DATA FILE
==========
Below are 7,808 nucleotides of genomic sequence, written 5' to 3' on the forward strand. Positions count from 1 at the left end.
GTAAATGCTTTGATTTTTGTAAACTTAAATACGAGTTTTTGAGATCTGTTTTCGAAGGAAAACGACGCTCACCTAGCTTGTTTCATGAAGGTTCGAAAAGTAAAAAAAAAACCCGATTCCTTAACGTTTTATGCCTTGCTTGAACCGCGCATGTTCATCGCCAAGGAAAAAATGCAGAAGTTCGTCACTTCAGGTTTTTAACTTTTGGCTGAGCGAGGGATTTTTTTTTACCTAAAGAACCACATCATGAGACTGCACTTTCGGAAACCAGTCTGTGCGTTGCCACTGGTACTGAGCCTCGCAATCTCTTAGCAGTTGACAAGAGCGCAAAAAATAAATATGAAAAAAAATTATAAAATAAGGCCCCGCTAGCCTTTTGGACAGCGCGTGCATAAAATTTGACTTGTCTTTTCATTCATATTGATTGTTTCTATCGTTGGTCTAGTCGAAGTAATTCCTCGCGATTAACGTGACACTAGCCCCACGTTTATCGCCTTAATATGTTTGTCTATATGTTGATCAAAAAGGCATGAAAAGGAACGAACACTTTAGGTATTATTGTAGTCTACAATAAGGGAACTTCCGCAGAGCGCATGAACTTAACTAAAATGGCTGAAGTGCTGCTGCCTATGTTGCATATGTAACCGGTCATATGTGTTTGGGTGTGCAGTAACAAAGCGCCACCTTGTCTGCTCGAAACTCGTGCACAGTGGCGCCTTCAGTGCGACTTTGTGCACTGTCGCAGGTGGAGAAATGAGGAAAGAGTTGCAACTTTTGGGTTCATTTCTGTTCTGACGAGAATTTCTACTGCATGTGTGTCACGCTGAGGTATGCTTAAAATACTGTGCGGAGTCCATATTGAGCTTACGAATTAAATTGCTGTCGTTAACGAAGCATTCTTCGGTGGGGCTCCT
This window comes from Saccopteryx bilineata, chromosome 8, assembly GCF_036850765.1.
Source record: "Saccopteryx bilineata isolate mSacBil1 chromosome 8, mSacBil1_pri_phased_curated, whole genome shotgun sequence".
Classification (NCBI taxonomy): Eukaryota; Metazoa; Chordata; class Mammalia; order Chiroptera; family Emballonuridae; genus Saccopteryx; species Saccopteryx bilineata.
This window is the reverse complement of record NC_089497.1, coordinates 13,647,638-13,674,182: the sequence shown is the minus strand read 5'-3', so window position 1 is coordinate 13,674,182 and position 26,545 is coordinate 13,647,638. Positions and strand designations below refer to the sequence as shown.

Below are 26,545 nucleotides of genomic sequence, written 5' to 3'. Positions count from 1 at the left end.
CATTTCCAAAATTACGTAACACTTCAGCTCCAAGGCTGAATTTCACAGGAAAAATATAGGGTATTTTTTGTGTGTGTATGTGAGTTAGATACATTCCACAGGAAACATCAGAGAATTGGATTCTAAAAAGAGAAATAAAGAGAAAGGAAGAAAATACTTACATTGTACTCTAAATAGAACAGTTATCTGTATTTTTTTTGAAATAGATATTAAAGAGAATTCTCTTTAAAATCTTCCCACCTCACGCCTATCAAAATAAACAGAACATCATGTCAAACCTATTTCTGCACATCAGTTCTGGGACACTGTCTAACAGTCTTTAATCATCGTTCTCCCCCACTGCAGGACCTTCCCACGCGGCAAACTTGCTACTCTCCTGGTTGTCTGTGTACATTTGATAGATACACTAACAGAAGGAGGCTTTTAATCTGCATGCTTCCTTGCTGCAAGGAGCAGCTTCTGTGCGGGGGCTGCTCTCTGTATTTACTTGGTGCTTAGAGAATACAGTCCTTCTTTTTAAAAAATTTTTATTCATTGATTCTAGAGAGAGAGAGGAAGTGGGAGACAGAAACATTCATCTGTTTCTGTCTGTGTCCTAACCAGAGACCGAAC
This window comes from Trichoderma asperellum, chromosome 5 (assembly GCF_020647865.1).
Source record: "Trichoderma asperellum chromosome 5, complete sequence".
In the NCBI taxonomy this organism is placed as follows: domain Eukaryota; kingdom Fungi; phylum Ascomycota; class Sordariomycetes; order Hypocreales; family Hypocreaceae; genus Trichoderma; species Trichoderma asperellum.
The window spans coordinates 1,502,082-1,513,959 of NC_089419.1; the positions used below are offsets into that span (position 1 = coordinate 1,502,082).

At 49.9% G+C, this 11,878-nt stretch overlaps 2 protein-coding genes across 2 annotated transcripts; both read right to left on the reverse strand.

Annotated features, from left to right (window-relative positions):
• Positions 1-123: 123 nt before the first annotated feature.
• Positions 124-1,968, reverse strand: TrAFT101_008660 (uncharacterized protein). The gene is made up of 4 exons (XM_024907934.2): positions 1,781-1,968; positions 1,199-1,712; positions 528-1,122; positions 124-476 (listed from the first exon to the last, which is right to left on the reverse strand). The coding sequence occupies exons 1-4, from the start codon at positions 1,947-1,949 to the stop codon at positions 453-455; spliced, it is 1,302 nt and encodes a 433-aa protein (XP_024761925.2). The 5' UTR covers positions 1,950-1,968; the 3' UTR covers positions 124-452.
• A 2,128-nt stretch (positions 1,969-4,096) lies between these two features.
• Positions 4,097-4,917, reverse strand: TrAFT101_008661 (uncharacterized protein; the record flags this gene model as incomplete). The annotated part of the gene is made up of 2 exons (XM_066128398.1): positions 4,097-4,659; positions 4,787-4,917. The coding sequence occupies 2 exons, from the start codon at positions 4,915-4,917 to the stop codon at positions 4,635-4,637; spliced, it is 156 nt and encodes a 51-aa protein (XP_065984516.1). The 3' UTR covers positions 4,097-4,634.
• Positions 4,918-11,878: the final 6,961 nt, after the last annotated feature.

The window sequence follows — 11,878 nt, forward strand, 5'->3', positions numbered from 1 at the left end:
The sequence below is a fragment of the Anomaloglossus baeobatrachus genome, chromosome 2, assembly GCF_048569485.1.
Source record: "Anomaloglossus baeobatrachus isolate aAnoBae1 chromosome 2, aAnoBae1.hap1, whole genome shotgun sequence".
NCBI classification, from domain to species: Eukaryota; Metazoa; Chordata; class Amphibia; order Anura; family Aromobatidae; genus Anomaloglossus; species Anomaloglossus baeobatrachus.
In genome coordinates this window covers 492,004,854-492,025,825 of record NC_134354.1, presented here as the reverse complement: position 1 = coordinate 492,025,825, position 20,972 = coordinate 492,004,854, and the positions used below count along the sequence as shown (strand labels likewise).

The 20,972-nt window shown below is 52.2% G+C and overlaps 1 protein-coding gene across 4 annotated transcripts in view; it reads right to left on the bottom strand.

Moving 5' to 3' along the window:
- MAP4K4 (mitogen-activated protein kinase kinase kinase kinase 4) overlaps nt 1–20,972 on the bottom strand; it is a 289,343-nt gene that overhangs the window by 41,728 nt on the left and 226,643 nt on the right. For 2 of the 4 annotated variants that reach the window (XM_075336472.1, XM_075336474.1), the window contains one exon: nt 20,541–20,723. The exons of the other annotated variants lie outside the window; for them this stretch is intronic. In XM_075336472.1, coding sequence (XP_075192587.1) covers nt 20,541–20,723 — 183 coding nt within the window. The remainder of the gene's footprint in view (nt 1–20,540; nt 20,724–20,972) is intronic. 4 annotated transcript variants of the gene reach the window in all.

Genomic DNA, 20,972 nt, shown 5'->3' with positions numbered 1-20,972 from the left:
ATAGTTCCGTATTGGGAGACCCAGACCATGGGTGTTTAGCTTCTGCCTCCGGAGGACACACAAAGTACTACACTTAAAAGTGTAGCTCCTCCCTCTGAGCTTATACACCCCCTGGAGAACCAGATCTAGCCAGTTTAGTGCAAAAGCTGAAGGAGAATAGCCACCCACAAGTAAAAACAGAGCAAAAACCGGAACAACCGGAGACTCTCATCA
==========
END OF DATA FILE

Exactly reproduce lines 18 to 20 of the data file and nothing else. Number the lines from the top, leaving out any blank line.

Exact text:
• Positions 4,097-4,917, reverse strand: TrAFT101_008661 (uncharacterized protein; the record flags this gene model as incomplete). The annotated part of the gene is made up of 2 exons (XM_066128398.1): positions 4,097-4,659; positions 4,787-4,917. The coding sequence occupies 2 exons, from the start codon at positions 4,915-4,917 to the stop codon at positions 4,635-4,637; spliced, it is 156 nt and encodes a 51-aa protein (XP_065984516.1). The 3' UTR covers positions 4,097-4,634.
• Positions 4,918-11,878: the final 6,961 nt, after the last annotated feature.

The window sequence follows — 11,878 nt, forward strand, 5'->3', positions numbered from 1 at the left end: